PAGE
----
Gateway to the Classics: Historic Poems and Ballads by Rupert S. Holland
 
Historic Poems and Ballads by  Rupert S. Holland

The Charge of the Light Brigade

T HIS famous charge occurred during the Crimean War, which was fought between the allied armies of England, France, Sardinia, and Turkey on the one side, and Russia on the other. The allied armies had invaded that part of southern Russia called the Crimea during the autumn of 1854, and were attempting to capture the very strongly fortified town and arsenal of Sevastopol. By the end of October, however, a very large Russian army was in the field, and the Russian general, Prince Menshikoff, determined to attack the allied forces. On October 25th, he opened fire on the rear of the British lines at Balaklava. This began a series of engagements, in which Sir Colin Campbell, with the 93d foot regiment, received and drove back a tremendous onslaught of Russian cavalry. At the same time General Scarlett, with the English Heavy Cavalry Brigade, completed Sir Colin's advantage by routing another part of the Russian army.

While this fighting was in progress a message was sent to Lord Cardigan, who commanded the English Light Brigade of Cavalry, to attack. Either through a misunderstanding of the message, or a blunder, he gave the word to try to take a Russian battery that was stationed at the far end of a long, narrow valley. This meant that the Light Brigade would have to run the gauntlet of two lines of infantry and artillery, as well as meet the full fire of the battery in their face.

The Light Brigade charged, although it was seen that the order was foolhardy in the extreme. Six hundred and seventy-three men went into action, but only one hundred and ninety-five returned unhurt.

The charge, although it made the battle of Balaklava famous, had little to do with the victory won by the English army. As the French said of it, "It was magnificent, but it was not warfare."

The report of the charge made a great sensation in England, and Tennyson, the Poet Laureate, wrote this poem of it. It is a fine war-chant, and the thunderous echo of the rhymes give it a charging effect like the actual galloping beats of the Light Brigade.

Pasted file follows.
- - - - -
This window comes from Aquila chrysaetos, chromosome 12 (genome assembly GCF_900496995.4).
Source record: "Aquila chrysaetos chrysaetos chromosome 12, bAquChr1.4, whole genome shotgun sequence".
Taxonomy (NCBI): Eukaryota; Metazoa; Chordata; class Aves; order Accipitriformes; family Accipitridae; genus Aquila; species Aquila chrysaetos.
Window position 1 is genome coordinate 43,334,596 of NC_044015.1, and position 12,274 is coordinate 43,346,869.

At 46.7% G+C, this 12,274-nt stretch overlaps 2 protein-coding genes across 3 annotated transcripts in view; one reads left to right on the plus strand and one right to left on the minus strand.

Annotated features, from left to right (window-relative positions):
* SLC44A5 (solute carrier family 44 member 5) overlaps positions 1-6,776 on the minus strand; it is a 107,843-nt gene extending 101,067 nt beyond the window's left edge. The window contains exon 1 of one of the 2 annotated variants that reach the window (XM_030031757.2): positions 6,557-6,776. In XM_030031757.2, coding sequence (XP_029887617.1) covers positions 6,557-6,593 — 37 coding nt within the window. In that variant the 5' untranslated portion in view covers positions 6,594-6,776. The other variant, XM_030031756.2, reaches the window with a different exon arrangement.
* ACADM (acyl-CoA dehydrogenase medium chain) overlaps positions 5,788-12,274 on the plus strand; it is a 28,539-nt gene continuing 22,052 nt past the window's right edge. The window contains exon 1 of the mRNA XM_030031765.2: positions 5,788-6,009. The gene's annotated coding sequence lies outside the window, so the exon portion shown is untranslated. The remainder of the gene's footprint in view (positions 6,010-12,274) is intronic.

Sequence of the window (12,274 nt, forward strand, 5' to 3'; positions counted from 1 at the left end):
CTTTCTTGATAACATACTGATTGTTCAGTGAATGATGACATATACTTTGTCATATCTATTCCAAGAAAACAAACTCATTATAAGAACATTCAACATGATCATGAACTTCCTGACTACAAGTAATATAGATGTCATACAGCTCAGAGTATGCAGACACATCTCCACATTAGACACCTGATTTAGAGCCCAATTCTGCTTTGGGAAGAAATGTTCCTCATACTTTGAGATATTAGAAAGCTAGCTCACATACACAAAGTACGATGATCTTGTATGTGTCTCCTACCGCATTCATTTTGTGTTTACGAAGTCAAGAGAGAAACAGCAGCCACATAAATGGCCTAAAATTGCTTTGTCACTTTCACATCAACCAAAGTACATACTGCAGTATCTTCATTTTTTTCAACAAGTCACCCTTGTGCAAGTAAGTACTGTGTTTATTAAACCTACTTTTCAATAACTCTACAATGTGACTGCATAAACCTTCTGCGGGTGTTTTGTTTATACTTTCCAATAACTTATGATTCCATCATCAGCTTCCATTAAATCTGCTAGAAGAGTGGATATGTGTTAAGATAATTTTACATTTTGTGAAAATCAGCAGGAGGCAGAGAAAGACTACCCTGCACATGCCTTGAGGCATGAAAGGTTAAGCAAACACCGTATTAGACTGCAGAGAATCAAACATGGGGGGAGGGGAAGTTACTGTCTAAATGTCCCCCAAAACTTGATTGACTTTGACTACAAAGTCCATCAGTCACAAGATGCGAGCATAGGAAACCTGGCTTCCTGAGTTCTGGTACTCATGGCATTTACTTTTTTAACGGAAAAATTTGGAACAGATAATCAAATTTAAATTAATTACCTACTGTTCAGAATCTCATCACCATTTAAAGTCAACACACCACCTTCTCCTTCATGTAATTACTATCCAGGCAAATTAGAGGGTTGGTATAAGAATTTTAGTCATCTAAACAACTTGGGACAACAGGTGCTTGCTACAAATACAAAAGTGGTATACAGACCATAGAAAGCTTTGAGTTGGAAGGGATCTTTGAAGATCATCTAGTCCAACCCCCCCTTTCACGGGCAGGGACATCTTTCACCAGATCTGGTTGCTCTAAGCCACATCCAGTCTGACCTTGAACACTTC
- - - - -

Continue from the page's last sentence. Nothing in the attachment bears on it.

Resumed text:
The Charge of the Light Brigade

by Alfred, Lord Tennyson

Half a league, half a league,

Half a league onward,

All in the valley of death

Rode the six hundred.

Forward, the Light Brigade!

Charge for the guns, he said.

Into the valley of death

Rode the six hundred.


Forward, the Light Brigade!

Was there a man dismay'd?

Not though the soldiers knew

Some one had blundered.

Theirs not to make reply,

Theirs not to reason why,

Theirs but to do and die.

Into the valley of death

Rode the six hundred.


Cannon to right of them,

Cannon to left of them,

Cannon in front of them

Volley'd and thunder'd;

Storm'd at with shot and shell,

Boldly they rode and well.

Into the jaws of Death,

Into the mouth of Hell

Rode the six hundred.


Flash'd all their sabres bare,

Flash'd as they turn'd in air,

Sabering the gunners there,

Charging an army, while

All the world wonder'd:

Plunged in the battery-smoke,

Right through the line they broke;

Cossack and Russian

Reel'd from the sabre-stroke

Shatter'd and sunder'd.

Then they rode back, but not,

Not the six hundred.


Cannon to right of them,

Cannon to left of them

Cannon behind them

Volley'd and thunder'd;

Storm'd at with shot and shell,

While horse and hero fell,

They that had fought so well

Came through the jaws of Death

Back from the mouth of Hell,

All that was left of them,

Left of six hundred.


When can their glory fade?

O, the wild charge they made!

All the world wondered.

Honor the charge they made!

Honor the Light Brigade,

Noble six hundred!


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